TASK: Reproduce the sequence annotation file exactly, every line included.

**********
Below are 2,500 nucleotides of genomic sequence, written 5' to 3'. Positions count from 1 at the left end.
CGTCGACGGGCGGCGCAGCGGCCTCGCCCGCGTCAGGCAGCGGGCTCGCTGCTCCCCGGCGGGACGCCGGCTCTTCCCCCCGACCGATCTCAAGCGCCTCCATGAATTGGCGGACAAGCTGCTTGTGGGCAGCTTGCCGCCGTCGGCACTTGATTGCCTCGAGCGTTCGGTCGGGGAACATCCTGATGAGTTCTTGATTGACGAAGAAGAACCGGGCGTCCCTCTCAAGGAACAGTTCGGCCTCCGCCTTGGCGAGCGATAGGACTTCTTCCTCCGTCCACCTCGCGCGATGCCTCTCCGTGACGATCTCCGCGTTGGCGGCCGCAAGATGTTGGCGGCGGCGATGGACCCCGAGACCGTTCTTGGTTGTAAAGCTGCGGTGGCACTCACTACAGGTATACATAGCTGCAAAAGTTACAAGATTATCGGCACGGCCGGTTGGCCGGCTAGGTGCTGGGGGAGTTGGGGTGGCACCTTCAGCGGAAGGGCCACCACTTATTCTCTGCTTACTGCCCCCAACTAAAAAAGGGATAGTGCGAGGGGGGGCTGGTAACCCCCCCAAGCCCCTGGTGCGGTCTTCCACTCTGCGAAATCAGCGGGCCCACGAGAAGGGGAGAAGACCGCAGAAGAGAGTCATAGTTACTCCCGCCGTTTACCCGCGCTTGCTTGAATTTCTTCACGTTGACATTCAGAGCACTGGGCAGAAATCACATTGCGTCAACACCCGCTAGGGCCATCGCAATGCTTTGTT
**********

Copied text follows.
Below are 2,500 nucleotides of genomic sequence, written 5' to 3'. Positions count from 1 at the left end.
CGTCGACGGGCGGCGCAGCGGCCTCGCCCGCGTCAGGCAGCGGGCTCGCTGCTCCCCGGCGGGACGCCGGCTCTTCCCCCCGACCGATCTCAAGCGCCTCCATGAATTGGCGGACAAGCTGCTTGTGGGCAGCTTGCCGCCGTCGGCACTTGATTGCCTCGAGCGTTCGGTCGGGGAACATCCTGATGAGTTCTTGATTGACGAAGAAGAACCGGGCGTCCCTCTCAAGGAACAGTTCGGCCTCCGCCTTGGCGAGCGATAGGACTTCTTCCTCCGTCCACCTCGCGCGATGCCTCTCCGTGACGATCTCCGCGTTGGCGGCCGCAAGATGTTGGCGGCGGCGATGGACCCCGAGACCGTTCTTGGTTGTAAAGCTGCGGTGGCACTCACTACAGGTATACATAGCTGCAAAAGTTACAAGATTATCGGCACGGCCGGTTGGCCGGCTAGGTGCTGGGGGAGTTGGGGTGGCACCTTCAGCGGAAGGGCCACCACTTATTCTCTGCTTACTGCCCCCAACTAAAAAAGGGATAGTGCGAGGGGGGGCTGGTAACCCCCCCAAGCCCCTGGTGCGGTCTTCCACTCTGCGAAATCAGCGGGCCCACGAGAAGGGGAGAAGACCGCAGAAGAGAGTCATAGTTACTCCCGCCGTTTACCCGCGCTTGCTTGAATTTCTTCACGTTGACATTCAGAGCACTGGGCAGAAATCACATTGCGTCAACACCCGCTAGGGCCATCGCAATGCTTTGTT